Array1<float> floats(1000);
 
// Fill in the array with 0.0, 1.0, 2.0, etc.
for (int32_t i = 0; i < floats.GetLength(); ++i)
{
	floats[i] = (float)i;
}

This results in 1000 calls to Array1&lt;float&gt;.GetLength(), which causes 1000 calls from C++ into C#. That’s a lot of expensive work to get a value that cannot change by definition. So far it’s been easy to work around by caching the length in a local variable:

for (int32_t i = 0, len = floats.GetLength(); i < len; ++i)
{
	floats[i] = (float)i;
}

This works great for one loop, but each loop has to call into C# to get the length. Instead, we can cache that length in the C++ Array class itself so it only needs to be fetched once. Then we can check the local cache in GetLength and avoid the call into C# if we already have the length cached. Here’s how that looks:

template<> struct Array1<float> : Array
{
	// The cached length
	int32_t InternalLength;
 
	// Create a new array
	Array1(int32_t length)
	{
		// Cache the length
		InternalLength = length;
 
		// Call into C# to create the array
		Handle = ArrayFloat1Constructor(length);
	}
 
	// Create a null array
	Array1(nullptr_t n)
	{
		// A zero length means we don't have the length cached
		InternalLength = 0;
 
		// A zero handle means this is null
		Handle = 0;
	}
 
	int32_t GetLength()
	{
		// We don't have the length cached
		if (InternalLength == 0)
		{
			// Call into C# to get the length
			// Cache the result
			InternalLength = ArrayFloat1GetLength(Handle);
		}
 
		return InternalLength;
	}
};

The API is exactly the same as it was before, so both loops will still work just fine. In the first version where we didn’t cache the length as a local variable, we’d end up doing 1000 if checks to make sure the length was cached but no calls into C# to get the length. That’s a huge speedup! To go even further, the version that does cache the length as a local variable only does one if check and then just uses the local variable. That’s the faster version, but only a minor speedup compared to not calling into C# over and over.

Now we can take this caching strategy and apply it a couple more times with multidimensional arrays. Consider a 2D array of float. It has both a GetLength() to get the overall length and a GetLength(int32_t) to get the length of one of the dimensions. We just need to add an array of cached lengths for the dimension lengths since they’re all constant, too.

template<> struct Array2<float> : Array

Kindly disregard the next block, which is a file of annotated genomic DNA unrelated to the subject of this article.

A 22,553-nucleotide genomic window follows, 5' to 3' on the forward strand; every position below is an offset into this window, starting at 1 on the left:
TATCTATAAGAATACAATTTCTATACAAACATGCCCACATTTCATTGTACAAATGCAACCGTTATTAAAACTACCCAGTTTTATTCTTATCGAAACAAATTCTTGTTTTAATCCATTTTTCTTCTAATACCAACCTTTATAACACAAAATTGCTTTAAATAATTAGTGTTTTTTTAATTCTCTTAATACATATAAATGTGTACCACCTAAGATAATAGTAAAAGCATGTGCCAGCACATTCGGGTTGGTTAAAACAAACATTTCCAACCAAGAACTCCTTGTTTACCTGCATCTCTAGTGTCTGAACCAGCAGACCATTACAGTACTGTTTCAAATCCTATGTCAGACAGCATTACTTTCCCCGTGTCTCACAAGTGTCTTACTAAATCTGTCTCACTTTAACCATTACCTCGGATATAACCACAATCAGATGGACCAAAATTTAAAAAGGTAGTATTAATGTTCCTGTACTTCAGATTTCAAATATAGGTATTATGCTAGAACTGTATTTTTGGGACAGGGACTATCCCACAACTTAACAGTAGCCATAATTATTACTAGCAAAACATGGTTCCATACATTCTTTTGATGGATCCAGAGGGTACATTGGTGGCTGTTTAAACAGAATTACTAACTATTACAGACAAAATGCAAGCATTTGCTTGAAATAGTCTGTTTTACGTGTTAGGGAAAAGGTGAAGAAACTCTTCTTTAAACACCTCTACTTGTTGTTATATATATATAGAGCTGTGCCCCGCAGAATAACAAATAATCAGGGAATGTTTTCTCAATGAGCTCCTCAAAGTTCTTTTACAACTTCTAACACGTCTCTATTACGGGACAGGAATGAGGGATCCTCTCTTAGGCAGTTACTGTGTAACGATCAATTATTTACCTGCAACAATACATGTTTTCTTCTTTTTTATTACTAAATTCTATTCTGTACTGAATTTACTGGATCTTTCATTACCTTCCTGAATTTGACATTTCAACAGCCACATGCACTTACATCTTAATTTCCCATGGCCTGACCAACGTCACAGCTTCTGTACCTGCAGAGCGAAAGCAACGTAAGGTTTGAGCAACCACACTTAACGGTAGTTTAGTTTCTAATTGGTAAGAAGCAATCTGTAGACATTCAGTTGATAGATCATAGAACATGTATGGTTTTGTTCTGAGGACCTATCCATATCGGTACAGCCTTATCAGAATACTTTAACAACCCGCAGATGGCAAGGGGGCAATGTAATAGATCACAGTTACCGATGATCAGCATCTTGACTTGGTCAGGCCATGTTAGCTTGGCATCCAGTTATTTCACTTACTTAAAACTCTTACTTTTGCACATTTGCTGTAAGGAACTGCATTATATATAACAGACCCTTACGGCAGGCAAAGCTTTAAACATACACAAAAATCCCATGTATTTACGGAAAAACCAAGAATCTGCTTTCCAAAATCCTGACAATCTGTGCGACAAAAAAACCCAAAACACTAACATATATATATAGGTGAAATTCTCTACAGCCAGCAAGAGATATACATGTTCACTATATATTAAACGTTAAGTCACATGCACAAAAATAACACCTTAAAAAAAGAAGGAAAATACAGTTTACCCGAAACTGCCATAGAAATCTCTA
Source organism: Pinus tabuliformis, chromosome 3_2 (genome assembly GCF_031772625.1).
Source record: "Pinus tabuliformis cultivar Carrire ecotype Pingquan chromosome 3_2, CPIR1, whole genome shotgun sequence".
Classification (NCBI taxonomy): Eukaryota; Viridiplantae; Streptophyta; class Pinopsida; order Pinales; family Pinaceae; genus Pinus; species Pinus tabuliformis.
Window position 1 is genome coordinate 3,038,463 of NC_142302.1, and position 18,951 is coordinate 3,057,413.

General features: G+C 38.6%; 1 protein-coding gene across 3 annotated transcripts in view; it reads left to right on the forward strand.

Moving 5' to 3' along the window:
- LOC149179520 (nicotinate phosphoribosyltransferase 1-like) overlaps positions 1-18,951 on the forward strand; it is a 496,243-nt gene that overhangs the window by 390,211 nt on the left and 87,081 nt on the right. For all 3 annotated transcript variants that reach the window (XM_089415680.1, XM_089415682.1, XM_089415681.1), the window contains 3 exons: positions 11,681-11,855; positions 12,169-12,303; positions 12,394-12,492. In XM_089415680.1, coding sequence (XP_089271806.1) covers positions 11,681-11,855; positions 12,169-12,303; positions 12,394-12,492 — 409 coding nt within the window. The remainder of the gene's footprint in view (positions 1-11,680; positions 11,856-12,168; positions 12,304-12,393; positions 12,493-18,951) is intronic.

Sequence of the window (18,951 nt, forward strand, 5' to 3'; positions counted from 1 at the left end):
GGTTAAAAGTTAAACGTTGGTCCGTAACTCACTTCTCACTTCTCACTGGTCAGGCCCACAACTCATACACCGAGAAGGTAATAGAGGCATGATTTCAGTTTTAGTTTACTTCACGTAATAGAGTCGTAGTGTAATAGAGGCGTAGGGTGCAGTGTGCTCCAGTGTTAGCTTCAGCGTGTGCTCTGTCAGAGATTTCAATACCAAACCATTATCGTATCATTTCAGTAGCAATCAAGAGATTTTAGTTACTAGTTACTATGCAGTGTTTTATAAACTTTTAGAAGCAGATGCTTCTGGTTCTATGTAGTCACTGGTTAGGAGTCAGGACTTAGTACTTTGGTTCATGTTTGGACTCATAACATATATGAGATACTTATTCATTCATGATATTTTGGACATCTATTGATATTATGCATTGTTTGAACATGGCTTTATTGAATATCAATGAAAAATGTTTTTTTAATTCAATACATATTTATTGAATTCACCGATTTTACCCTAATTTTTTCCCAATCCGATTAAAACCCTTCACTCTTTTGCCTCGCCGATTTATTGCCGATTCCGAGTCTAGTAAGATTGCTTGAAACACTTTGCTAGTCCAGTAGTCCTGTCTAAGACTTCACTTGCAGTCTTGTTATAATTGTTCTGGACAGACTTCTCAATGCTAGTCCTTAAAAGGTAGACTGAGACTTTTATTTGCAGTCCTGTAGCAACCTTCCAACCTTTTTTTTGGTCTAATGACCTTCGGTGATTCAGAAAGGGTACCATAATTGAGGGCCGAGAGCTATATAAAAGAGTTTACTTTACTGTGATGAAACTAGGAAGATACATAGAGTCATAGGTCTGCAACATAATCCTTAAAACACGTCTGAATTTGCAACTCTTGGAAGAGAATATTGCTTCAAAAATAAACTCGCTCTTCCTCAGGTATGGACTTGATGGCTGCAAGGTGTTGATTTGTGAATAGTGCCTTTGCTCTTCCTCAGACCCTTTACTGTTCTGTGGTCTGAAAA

{
	// The cached overall length
	int32_t InternalLength;
 
	// The cached lengths for each dimension
	int32_t InternalLengths[2];
 
	// Create a new array
	Array2(int32_t length0, int32_t length1)
	{
		// Cache the overall length
		InternalLength = length0 * length1;
 
		// Cache the lengths of each dimension
		InternalLengths[0] = length0;
		InternalLengths[1] = length1;
 
		// Call into C# to create the array
		Handle = ArrayFloat2Constructor(length);
	}
 
	// Create a null array
	Array1(nullptr_t n)
	{
		// A zero length means we don't have the length cached
		InternalLength = 0;
		InternalLengths[0] = 0;
		InternalLengths[1] = 0;
 
		// A zero handle means this is null
		Handle = 0;
	}
 
	int32_t GetLength(int32_t dimension)
	{
		// We don't have the length cached
		int32_t length = InternalLengths[dimension];
		if (length == 0)
		{
			// Call into C# to get the length
			// Cache the result
			length = ArrayFloat2GetLength(Handle, dimension);
			InternalLengths[dimension] = length;
		}
 
		return length;
	}
};

Finally, there’s one more constant in arrays that we can optimize: GetRank. This returns the number of dimensions in the array, which is known at compile time. There’s simply no need to ever call into C# to get this, so we can modify these functions to just return a constant:

template<> struct Array2<float> : Array
{
	int32_t GetRank()
	{
		return 2;
	}
};

Compilers will almost certainly inline this function to just a constant, so it’s essentially free to call it now.

Those are the optimizations we’ll cover today. There’s always more that can be done, but the steps we’ve taken today should solve some of the bigger performance issues that could arise and lead to even lower overhead when using C++ scripting. As usual, this is all available now on the GitHub project if you’d like to try it out or see all the details about how it was implemented.